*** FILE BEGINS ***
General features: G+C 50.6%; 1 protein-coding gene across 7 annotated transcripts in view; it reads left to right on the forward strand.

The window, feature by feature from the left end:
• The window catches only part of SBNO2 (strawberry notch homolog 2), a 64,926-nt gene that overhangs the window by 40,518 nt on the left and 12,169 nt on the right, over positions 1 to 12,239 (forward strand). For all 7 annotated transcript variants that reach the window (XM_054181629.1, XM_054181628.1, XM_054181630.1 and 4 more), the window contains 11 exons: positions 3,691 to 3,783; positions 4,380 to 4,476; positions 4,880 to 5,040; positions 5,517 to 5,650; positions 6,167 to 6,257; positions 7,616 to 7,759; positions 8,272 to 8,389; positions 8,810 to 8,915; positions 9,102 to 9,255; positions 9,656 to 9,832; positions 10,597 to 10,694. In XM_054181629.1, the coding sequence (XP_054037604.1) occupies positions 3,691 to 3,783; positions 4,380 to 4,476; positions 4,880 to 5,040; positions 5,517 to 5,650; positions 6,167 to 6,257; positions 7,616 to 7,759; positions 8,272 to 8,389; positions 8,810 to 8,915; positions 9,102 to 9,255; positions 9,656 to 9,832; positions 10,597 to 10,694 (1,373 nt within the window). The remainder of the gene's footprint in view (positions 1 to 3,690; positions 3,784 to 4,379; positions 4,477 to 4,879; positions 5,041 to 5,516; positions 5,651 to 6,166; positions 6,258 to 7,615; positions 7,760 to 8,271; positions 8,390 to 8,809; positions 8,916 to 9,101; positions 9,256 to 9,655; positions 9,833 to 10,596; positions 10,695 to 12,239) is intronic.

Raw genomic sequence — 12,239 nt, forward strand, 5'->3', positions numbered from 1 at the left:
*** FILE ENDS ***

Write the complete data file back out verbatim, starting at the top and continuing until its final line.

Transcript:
General features: G+C 50.6%; 1 protein-coding gene across 7 annotated transcripts in view; it reads left to right on the forward strand.

The window, feature by feature from the left end:
• The window catches only part of SBNO2 (strawberry notch homolog 2), a 64,926-nt gene that overhangs the window by 40,518 nt on the left and 12,169 nt on the right, over positions 1 to 12,239 (forward strand). For all 7 annotated transcript variants that reach the window (XM_054181629.1, XM_054181628.1, XM_054181630.1 and 4 more), the window contains 11 exons: positions 3,691 to 3,783; positions 4,380 to 4,476; positions 4,880 to 5,040; positions 5,517 to 5,650; positions 6,167 to 6,257; positions 7,616 to 7,759; positions 8,272 to 8,389; positions 8,810 to 8,915; positions 9,102 to 9,255; positions 9,656 to 9,832; positions 10,597 to 10,694. In XM_054181629.1, the coding sequence (XP_054037604.1) occupies positions 3,691 to 3,783; positions 4,380 to 4,476; positions 4,880 to 5,040; positions 5,517 to 5,650; positions 6,167 to 6,257; positions 7,616 to 7,759; positions 8,272 to 8,389; positions 8,810 to 8,915; positions 9,102 to 9,255; positions 9,656 to 9,832; positions 10,597 to 10,694 (1,373 nt within the window). The remainder of the gene's footprint in view (positions 1 to 3,690; positions 3,784 to 4,379; positions 4,477 to 4,879; positions 5,041 to 5,516; positions 5,651 to 6,166; positions 6,258 to 7,615; positions 7,760 to 8,271; positions 8,390 to 8,809; positions 8,916 to 9,101; positions 9,256 to 9,655; positions 9,833 to 10,596; positions 10,695 to 12,239) is intronic.

Raw genomic sequence — 12,239 nt, forward strand, 5'->3', positions numbered from 1 at the left: